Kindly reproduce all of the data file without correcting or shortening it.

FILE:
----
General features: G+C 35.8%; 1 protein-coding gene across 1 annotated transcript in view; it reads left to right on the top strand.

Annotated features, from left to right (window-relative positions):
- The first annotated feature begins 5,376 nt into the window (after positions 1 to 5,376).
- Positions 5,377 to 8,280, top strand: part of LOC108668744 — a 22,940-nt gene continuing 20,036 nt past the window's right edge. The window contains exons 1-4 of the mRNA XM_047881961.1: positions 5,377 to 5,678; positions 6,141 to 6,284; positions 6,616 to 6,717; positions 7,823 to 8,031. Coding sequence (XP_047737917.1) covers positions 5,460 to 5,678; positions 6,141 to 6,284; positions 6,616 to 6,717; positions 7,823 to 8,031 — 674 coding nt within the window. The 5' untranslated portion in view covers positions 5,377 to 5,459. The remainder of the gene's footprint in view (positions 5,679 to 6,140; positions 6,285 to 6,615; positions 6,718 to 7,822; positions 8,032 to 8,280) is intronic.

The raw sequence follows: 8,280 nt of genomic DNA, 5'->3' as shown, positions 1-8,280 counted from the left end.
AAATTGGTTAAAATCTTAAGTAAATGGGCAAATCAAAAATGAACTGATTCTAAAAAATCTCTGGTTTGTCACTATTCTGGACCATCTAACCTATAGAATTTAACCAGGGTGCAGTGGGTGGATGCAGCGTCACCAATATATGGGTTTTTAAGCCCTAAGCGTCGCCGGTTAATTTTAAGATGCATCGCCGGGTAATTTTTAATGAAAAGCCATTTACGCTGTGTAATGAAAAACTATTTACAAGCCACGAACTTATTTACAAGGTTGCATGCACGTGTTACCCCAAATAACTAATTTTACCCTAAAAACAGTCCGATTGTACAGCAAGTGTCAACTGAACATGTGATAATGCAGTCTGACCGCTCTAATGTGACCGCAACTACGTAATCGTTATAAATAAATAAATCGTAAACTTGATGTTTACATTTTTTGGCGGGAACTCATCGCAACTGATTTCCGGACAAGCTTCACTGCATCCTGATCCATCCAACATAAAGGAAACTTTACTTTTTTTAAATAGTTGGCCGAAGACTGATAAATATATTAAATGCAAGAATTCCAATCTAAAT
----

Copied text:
General features: G+C 35.8%; 1 protein-coding gene across 1 annotated transcript in view; it reads left to right on the top strand.

Annotated features, from left to right (window-relative positions):
- The first annotated feature begins 5,376 nt into the window (after positions 1 to 5,376).
- Positions 5,377 to 8,280, top strand: part of LOC108668744 — a 22,940-nt gene continuing 20,036 nt past the window's right edge. The window contains exons 1-4 of the mRNA XM_047881961.1: positions 5,377 to 5,678; positions 6,141 to 6,284; positions 6,616 to 6,717; positions 7,823 to 8,031. Coding sequence (XP_047737917.1) covers positions 5,460 to 5,678; positions 6,141 to 6,284; positions 6,616 to 6,717; positions 7,823 to 8,031 — 674 coding nt within the window. The 5' untranslated portion in view covers positions 5,377 to 5,459. The remainder of the gene's footprint in view (positions 5,679 to 6,140; positions 6,285 to 6,615; positions 6,718 to 7,822; positions 8,032 to 8,280) is intronic.

The raw sequence follows: 8,280 nt of genomic DNA, 5'->3' as shown, positions 1-8,280 counted from the left end.
AAATTGGTTAAAATCTTAAGTAAATGGGCAAATCAAAAATGAACTGATTCTAAAAAATCTCTGGTTTGTCACTATTCTGGACCATCTAACCTATAGAATTTAACCAGGGTGCAGTGGGTGGATGCAGCGTCACCAATATATGGGTTTTTAAGCCCTAAGCGTCGCCGGTTAATTTTAAGATGCATCGCCGGGTAATTTTTAATGAAAAGCCATTTACGCTGTGTAATGAAAAACTATTTACAAGCCACGAACTTATTTACAAGGTTGCATGCACGTGTTACCCCAAATAACTAATTTTACCCTAAAAACAGTCCGATTGTACAGCAAGTGTCAACTGAACATGTGATAATGCAGTCTGACCGCTCTAATGTGACCGCAACTACGTAATCGTTATAAATAAATAAATCGTAAACTTGATGTTTACATTTTTTGGCGGGAACTCATCGCAACTGATTTCCGGACAAGCTTCACTGCATCCTGATCCATCCAACATAAAGGAAACTTTACTTTTTTTAAATAGTTGGCCGAAGACTGATAAATATATTAAATGCAAGAATTCCAATCTAAAT